Intense Human Impact on Microbial Contamination during the Ohio State University Annual Mirror Lake Jump 2010 and its Epidemiological Implications

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The Ohio State University

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In order to assess the potential fecal contamination, and possible human health risk posed by an urban lake following a high human disturbance event on the Ohio State University campus, we examined human source contribution by measuring water quality and qPCR targeting multiple genetic markers (tetQ, huBac gyrB, and Ent 23S) indicative of the presence of fecal bacteria. During the night of November 23-24, 2010, hourly water samples were collected. Water quality, fecal indicator bacteria, and human-specific fecal bacteria were enumerated using standard methods. Amongst the parameters, tetQ (antibiotic-resistance gene, qPCR), human-specific bacteroides (qPCR), E.coli (culture method), and Enterococci spp. (culture method) increased throughout the night. This could be attributed to human-originated fecal contribution via bather’s shedding because the observed culturable Enterococci spp. results are comparable to past studies showing a correlation between bather densities and Enterococci counts. Among the water quality parameters measured, turbidity showed significant changes. Number of E. coli and Enterococci peaked around the time of the highest human numbers, but decreased sharply afterwards. This can be attributed to the increased turbulence and the disturbed sediments due to the large number of students present in the water. However, the sharp decrease indicates that these bacteria attached to the disturbed soil particles which settled after the majority of the people had left. Therefore, turbidity must be considered when determining the contribution of sediments to the overall bacterial load. By determining whether an association exists between bather densities, observed bacterial counts, and qPCR results, this could lead to the future development of using qPCR of fecal bacteria for routine water quality monitoring of recreational bodies of water.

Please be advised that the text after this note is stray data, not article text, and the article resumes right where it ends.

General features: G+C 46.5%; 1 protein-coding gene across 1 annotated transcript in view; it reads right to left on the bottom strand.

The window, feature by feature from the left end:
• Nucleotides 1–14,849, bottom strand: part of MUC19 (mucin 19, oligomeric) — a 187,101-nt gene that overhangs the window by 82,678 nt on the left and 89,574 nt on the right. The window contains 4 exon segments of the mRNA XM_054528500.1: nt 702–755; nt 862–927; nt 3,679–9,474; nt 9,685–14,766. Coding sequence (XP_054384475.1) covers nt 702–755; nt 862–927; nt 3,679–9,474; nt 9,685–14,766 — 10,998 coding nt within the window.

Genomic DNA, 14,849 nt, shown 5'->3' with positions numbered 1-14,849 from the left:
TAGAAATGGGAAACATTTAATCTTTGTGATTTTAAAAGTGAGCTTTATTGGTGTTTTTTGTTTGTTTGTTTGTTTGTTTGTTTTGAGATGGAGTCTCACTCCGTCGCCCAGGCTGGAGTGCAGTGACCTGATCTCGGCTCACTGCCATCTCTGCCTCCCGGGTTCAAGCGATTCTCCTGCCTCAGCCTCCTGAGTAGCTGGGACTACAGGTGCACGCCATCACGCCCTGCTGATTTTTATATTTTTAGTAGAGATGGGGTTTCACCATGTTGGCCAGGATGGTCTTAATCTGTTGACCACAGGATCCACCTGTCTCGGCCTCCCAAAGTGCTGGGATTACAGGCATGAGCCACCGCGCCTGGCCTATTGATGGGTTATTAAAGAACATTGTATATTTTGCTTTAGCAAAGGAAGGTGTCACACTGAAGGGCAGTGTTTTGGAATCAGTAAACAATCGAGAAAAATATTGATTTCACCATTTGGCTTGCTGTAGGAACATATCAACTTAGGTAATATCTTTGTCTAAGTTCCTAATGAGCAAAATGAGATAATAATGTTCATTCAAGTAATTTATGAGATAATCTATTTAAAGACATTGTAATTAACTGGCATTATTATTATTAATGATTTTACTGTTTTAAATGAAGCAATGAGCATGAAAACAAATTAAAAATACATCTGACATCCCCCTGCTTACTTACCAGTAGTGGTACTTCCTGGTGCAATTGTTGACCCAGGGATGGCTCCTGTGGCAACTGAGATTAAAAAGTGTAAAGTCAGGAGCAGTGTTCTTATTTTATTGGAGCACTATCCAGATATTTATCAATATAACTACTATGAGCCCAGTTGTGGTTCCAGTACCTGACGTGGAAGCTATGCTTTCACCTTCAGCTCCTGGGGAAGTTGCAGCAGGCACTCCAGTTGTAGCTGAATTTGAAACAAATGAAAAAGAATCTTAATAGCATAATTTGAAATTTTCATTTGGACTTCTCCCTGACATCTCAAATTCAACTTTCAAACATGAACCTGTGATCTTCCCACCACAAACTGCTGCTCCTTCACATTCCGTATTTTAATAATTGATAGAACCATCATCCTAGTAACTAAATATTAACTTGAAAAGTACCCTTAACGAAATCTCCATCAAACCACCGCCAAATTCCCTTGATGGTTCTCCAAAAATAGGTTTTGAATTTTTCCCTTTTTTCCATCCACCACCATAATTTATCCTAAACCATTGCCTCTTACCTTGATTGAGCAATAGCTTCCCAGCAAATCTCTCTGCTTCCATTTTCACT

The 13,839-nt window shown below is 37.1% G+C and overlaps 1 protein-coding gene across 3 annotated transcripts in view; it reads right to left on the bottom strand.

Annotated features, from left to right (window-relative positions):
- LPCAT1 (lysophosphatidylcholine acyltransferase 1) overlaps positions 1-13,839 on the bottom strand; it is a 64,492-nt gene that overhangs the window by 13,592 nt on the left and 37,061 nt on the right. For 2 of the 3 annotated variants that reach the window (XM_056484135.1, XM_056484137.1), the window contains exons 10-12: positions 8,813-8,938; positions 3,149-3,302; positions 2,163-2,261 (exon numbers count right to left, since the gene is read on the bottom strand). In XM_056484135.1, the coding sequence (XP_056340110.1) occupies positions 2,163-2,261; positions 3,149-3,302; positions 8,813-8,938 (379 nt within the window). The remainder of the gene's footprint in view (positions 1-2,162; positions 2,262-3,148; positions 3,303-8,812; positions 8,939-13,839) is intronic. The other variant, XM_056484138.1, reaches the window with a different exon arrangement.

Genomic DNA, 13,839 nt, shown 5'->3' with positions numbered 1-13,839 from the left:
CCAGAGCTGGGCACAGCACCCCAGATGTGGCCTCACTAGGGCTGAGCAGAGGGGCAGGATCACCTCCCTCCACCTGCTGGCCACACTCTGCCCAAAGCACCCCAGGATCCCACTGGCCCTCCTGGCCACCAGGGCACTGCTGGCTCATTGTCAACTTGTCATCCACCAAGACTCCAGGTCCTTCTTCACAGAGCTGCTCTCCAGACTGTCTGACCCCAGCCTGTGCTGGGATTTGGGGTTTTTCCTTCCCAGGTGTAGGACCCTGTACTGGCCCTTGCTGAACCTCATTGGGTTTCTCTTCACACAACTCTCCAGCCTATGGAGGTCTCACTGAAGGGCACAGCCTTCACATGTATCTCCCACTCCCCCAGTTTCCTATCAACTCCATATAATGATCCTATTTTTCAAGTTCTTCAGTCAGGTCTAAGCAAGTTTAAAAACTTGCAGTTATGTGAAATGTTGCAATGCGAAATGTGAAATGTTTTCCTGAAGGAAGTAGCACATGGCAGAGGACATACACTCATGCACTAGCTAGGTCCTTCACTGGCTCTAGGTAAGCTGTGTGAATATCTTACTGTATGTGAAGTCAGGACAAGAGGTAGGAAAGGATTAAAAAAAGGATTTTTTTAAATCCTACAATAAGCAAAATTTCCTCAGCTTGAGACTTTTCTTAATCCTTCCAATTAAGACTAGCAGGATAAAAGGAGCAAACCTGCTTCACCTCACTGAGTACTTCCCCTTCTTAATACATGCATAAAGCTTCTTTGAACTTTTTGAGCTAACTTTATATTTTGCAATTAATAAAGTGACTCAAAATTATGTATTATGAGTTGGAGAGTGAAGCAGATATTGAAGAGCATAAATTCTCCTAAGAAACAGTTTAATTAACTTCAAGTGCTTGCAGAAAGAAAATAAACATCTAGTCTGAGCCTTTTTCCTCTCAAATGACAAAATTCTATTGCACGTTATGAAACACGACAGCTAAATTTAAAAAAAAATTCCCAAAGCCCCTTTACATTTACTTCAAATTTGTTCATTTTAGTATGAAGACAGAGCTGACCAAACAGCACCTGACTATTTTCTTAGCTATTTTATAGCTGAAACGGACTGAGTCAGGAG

Bather Shedding, Turbidity, Fecal Indicators, Water Quality, Risks of Exposure